Tuesday, August 05, 2003

Voucher Trial Run In D.C.

Cato's Casey Latrique suggests an Educational Freedom Day for DC, complete with sample vouchers for parents.

Numerous polls have attempted to show what Washington, D.C. residents think about school vouchers. A 1998 poll by the Washington Post and a 2002 National School Boards Association poll have offered conflicting views of how D.C. residents view vouchers. There is a better way than depending on what pollsters find: Give "practice vouchers" to D.C. parents and see how many attempt to use them.

This would be timely as Congress is now considering offering vouchers to 2,000 D.C. residents, and a trial day would give both sides-voucher supporters and opponents — a sneak preview of the demand for school choice. Parents across the city could be mailed vouchers by school-choice advocates, such as D.C. Parents for School Choice, among others, which they could use for a day to visit the private schools of their choice. Parents could pick up forms, interview with administrators or teachers, and see the schools from the inside. To increase awareness, a volunteer team of school-choice advocates should be recruited to lead the effort by walking door to door in the low-income areas (Wards 5,6,7, and 8) to spread word about the vouchers.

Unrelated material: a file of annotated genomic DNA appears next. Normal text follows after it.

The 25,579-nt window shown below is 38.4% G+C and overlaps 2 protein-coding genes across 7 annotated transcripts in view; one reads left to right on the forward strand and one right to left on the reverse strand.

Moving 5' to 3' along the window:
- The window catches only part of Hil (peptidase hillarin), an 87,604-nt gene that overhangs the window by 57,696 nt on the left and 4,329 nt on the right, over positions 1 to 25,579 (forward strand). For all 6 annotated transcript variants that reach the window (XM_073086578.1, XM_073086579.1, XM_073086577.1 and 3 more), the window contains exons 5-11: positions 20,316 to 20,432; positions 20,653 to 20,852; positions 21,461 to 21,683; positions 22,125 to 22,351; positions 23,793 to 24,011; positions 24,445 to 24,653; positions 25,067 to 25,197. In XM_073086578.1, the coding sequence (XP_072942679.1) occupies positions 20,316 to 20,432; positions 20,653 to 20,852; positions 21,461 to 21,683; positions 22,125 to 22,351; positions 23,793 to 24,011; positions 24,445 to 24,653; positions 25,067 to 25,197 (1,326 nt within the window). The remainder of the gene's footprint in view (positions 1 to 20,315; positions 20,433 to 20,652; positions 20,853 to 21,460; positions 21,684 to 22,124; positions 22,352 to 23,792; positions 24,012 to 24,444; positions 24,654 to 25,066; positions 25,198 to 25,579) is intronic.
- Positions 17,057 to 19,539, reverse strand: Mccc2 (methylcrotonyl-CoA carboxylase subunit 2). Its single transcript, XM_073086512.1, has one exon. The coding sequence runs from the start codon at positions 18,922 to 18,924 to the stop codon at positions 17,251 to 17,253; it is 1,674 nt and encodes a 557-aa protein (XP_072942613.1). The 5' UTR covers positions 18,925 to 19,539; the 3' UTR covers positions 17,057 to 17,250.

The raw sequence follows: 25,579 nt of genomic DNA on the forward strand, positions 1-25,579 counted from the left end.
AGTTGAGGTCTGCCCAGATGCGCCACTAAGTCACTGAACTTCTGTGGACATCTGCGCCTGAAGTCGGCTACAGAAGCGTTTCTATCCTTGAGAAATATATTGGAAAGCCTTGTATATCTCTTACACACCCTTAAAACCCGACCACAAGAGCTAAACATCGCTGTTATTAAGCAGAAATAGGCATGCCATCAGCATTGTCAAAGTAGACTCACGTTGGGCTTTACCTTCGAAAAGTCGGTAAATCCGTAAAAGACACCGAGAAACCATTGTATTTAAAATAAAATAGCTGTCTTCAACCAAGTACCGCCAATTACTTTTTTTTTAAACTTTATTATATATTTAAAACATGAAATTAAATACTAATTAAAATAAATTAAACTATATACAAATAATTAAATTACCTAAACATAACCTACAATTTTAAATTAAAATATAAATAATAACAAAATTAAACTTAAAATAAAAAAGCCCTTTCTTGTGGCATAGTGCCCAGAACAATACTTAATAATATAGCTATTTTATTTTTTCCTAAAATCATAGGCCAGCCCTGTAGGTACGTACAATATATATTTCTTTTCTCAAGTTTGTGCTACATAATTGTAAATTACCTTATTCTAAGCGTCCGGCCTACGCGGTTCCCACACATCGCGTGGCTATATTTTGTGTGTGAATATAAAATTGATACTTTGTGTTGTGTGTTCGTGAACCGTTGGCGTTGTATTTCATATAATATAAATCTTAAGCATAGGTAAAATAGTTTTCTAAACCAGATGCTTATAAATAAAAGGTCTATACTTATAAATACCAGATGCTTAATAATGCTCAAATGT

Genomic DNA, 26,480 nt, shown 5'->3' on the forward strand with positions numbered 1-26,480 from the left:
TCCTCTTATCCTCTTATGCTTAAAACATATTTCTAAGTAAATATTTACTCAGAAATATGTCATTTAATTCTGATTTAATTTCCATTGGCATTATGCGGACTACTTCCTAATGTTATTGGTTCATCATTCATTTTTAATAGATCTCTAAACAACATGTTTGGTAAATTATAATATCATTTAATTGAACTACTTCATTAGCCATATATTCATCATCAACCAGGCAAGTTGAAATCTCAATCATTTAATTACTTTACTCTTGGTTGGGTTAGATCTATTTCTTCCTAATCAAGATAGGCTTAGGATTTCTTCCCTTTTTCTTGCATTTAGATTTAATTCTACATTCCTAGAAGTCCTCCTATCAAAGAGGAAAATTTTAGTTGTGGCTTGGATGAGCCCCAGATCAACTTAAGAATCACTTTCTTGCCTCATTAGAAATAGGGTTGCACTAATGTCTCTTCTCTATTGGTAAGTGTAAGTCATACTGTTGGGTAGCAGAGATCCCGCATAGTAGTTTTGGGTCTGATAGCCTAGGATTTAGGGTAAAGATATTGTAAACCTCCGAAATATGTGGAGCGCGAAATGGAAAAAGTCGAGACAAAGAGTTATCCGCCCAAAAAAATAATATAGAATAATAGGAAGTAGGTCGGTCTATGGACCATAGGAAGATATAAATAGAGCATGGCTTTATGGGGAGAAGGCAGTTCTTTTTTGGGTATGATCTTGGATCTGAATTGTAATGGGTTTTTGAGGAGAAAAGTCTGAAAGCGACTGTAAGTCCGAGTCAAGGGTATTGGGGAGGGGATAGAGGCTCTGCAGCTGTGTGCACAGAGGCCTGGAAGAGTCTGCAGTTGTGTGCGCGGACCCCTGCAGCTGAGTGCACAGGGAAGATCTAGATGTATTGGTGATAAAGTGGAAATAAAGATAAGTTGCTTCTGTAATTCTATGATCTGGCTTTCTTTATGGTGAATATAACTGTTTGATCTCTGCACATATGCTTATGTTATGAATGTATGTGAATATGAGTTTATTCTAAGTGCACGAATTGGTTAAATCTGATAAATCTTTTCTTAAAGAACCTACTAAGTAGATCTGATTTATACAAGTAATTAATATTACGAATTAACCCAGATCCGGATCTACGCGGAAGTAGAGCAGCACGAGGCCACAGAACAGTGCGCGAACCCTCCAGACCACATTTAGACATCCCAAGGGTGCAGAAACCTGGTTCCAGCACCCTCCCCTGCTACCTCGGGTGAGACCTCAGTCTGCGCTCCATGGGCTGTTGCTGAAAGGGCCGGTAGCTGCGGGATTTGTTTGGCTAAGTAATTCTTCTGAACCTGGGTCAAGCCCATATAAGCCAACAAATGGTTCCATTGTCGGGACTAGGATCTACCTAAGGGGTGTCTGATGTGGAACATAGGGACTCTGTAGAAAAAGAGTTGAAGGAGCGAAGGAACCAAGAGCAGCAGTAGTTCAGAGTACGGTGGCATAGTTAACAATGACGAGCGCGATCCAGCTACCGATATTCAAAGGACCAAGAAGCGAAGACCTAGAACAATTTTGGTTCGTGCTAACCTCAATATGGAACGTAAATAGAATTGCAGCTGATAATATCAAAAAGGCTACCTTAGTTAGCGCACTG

Casey goes on to explain the risk of such an experiment to both voucher critics and supporters. This reminds me of a real voucher experiment in Los Angeles. Lately, critics of school choice have observed that few parents in Los Angeles utilize public school choice to transfer out of failing public schools (think long bus rides and marginally higher-performing schools in strange neighborhoods). However, when parents in Los Angeles were presented with legitimate school choices through the privately funded Children's Scholarship Fund the demand was clear. In 1999, during the first year of the program more than 50,000 low-income parents applied for around 2,900 scholarships. This program required parents to pay a minimum of $500 of the private school tuition. The demand for private school scholarships in Los Angeles and other urban centers gives us some indication of what might happen if parents in DC were offered real school choice.

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